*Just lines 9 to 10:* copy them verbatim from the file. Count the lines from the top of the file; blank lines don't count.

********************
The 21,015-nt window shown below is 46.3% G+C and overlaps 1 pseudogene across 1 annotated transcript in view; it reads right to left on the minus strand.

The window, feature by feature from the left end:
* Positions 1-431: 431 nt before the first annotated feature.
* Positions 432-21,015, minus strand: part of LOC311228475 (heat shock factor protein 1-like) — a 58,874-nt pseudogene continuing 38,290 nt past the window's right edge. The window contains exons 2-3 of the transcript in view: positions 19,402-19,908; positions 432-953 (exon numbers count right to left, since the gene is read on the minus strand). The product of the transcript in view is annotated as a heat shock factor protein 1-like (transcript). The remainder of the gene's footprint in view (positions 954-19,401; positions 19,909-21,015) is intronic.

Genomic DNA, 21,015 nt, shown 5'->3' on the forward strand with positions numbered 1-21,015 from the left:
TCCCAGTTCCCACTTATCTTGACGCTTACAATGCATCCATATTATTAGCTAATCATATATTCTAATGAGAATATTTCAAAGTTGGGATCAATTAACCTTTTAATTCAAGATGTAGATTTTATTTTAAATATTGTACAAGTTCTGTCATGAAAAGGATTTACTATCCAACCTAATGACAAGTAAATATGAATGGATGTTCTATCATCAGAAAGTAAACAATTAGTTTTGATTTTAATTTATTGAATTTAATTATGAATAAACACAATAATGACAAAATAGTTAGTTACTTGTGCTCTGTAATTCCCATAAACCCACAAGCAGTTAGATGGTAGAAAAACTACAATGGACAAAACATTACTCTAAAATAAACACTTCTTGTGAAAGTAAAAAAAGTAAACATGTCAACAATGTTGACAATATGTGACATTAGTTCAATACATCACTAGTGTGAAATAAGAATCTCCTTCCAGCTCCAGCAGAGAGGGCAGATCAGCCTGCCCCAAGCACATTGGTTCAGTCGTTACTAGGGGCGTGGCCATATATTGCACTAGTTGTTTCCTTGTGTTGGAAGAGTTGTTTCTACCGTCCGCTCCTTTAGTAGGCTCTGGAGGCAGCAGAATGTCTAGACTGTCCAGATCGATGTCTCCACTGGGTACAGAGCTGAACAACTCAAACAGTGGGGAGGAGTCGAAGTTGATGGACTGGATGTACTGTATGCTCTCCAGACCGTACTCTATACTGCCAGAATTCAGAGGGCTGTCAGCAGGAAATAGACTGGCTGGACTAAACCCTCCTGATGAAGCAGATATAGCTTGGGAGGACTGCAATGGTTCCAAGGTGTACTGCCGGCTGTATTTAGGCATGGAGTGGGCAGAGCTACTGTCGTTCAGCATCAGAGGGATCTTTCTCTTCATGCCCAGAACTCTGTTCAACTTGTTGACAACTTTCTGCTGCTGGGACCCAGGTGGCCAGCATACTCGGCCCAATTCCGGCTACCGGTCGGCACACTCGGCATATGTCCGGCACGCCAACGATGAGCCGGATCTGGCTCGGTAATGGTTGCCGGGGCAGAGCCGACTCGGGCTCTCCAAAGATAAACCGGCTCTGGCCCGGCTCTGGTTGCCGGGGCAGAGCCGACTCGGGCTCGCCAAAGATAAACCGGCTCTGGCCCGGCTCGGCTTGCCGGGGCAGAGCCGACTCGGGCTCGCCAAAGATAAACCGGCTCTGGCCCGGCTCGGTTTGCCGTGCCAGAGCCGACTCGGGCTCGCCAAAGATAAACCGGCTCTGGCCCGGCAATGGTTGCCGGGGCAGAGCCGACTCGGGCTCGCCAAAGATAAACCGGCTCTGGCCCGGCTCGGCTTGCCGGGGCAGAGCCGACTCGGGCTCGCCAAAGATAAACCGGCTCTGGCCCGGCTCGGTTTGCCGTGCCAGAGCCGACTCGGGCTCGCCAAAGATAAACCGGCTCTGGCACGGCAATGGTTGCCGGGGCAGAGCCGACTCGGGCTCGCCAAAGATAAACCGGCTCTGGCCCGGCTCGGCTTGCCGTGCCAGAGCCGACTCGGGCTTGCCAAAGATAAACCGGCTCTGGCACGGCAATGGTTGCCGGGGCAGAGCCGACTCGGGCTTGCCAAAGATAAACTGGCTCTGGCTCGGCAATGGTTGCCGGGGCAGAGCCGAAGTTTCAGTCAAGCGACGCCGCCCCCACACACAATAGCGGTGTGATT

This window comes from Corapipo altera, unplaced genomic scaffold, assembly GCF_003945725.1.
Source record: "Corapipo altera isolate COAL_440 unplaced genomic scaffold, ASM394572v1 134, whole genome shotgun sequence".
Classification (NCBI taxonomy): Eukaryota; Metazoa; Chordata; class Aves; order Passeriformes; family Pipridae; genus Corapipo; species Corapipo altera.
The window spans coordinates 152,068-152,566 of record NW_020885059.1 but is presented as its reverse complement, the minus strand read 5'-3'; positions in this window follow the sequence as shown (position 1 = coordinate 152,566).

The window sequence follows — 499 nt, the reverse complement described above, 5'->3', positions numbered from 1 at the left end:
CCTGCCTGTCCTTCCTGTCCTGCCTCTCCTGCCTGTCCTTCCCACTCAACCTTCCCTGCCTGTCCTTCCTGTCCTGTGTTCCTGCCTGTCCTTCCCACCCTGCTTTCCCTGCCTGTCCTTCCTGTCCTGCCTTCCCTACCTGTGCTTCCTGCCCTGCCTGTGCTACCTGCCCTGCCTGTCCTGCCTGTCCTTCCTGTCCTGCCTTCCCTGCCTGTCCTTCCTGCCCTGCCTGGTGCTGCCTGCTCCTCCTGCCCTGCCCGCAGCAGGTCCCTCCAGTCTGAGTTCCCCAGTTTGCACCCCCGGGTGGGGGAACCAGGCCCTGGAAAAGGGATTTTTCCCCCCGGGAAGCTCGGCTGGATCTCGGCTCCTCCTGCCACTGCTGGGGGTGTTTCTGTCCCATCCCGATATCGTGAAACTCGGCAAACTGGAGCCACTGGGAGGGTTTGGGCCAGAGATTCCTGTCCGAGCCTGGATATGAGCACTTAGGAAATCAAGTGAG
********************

Classification (NCBI taxonomy): Eukaryota; Metazoa; Chordata; class Aves; order Passeriformes; family Pipridae; genus Corapipo; species Corapipo altera.
The window spans coordinates 152,068-152,566 of record NW_020885059.1 but is presented as its reverse complement, the minus strand read 5'-3'; positions in this window follow the sequence as shown (position 1 = coordinate 152,566).